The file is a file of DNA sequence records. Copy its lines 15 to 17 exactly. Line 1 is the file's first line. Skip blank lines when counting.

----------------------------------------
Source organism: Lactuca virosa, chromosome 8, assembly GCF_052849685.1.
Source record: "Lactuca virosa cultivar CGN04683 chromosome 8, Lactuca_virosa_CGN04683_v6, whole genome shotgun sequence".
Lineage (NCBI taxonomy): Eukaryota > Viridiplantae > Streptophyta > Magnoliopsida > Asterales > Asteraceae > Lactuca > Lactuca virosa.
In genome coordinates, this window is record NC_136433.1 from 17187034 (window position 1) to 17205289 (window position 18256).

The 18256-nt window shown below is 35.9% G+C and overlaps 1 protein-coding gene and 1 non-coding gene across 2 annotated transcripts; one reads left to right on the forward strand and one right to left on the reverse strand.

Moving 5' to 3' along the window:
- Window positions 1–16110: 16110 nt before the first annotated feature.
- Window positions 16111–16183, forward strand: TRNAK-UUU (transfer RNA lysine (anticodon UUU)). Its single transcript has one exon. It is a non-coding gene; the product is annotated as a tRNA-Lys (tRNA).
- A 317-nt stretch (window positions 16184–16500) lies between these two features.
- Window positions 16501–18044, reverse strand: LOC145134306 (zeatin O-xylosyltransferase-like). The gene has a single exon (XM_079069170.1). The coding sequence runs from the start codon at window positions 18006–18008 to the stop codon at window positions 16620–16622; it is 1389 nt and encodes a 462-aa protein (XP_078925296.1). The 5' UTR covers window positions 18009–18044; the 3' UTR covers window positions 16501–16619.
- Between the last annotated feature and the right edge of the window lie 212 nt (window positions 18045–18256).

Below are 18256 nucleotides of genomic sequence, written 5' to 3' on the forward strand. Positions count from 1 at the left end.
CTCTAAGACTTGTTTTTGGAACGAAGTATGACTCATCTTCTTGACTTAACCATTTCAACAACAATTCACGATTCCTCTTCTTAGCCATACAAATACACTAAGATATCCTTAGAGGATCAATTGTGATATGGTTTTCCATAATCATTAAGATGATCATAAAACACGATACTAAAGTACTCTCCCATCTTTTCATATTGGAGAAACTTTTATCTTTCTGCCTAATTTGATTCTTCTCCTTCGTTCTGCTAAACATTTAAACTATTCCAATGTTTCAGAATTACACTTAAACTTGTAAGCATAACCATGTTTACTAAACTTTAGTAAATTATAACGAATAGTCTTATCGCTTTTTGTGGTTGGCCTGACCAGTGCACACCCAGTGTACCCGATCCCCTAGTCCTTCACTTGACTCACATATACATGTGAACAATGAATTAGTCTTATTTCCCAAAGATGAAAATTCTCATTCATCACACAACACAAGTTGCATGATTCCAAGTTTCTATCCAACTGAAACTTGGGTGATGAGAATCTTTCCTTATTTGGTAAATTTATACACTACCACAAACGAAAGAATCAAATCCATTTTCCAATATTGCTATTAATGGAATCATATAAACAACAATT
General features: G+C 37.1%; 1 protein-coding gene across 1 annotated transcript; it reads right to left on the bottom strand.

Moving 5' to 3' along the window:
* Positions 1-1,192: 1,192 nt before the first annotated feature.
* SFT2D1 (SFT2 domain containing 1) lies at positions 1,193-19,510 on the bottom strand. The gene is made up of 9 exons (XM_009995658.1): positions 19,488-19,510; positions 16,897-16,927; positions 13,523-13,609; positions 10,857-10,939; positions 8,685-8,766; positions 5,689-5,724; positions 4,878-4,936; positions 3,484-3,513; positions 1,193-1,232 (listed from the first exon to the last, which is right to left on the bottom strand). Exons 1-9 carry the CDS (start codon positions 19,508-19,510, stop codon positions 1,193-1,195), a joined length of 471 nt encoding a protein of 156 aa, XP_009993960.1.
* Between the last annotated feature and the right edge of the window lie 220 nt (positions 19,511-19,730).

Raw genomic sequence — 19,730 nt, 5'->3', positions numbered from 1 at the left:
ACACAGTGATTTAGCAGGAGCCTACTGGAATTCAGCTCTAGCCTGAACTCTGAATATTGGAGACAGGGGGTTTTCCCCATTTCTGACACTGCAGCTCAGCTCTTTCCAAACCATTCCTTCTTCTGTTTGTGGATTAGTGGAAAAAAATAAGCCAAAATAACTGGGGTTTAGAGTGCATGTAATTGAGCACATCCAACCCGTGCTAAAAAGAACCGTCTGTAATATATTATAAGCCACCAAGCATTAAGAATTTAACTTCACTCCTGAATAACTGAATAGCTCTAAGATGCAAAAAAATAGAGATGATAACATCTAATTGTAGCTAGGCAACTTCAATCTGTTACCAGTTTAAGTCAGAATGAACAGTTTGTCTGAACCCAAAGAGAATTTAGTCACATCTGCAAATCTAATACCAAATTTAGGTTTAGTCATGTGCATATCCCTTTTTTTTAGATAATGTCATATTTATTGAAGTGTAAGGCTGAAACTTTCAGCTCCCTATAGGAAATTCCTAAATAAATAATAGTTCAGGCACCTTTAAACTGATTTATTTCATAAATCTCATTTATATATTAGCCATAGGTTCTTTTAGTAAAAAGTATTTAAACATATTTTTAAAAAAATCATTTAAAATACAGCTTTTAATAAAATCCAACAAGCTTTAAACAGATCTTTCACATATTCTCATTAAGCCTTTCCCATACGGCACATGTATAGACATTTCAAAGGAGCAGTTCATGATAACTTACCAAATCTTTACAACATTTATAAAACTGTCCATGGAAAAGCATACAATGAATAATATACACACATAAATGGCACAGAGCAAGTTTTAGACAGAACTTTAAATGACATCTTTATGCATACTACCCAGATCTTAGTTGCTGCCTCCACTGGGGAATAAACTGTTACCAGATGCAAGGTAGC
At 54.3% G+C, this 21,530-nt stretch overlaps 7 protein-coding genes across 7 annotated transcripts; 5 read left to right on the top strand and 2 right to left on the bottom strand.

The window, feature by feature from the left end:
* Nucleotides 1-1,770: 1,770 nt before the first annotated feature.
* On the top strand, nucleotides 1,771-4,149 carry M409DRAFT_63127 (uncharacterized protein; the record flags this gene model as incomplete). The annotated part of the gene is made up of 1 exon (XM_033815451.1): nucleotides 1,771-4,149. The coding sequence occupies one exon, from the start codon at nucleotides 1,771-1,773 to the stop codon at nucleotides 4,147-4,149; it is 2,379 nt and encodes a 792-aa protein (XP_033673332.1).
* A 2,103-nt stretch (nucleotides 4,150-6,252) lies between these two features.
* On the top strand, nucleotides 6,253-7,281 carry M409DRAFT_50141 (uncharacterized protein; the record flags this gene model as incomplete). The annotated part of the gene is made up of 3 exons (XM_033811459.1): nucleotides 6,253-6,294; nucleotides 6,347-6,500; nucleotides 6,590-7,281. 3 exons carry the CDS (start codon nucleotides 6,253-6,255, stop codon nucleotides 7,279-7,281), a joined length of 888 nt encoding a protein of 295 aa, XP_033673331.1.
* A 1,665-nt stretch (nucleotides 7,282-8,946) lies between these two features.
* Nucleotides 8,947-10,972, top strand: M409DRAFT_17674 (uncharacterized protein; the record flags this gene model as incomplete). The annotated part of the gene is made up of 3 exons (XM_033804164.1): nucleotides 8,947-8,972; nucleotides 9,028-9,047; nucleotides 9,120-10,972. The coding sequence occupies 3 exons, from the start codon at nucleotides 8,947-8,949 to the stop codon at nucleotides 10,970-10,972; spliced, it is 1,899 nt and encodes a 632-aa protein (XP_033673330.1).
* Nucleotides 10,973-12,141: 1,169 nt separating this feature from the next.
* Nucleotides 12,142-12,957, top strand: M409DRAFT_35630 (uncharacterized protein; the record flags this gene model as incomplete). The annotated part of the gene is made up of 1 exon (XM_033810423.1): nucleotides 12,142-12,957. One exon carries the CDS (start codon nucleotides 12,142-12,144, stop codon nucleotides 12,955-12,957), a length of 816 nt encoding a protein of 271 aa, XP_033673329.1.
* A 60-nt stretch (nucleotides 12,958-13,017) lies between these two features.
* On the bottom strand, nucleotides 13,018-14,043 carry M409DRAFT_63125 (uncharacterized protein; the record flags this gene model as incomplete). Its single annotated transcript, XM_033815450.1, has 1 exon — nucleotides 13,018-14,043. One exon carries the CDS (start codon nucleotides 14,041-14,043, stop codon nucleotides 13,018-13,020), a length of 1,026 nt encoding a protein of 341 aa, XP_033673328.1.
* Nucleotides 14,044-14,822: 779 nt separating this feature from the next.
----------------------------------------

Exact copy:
Moving 5' to 3' along the window:
* Positions 1-1,192: 1,192 nt before the first annotated feature.
* SFT2D1 (SFT2 domain containing 1) lies at positions 1,193-19,510 on the bottom strand. The gene is made up of 9 exons (XM_009995658.1): positions 19,488-19,510; positions 16,897-16,927; positions 13,523-13,609; positions 10,857-10,939; positions 8,685-8,766; positions 5,689-5,724; positions 4,878-4,936; positions 3,484-3,513; positions 1,193-1,232 (listed from the first exon to the last, which is right to left on the bottom strand). Exons 1-9 carry the CDS (start codon positions 19,508-19,510, stop codon positions 1,193-1,195), a joined length of 471 nt encoding a protein of 156 aa, XP_009993960.1.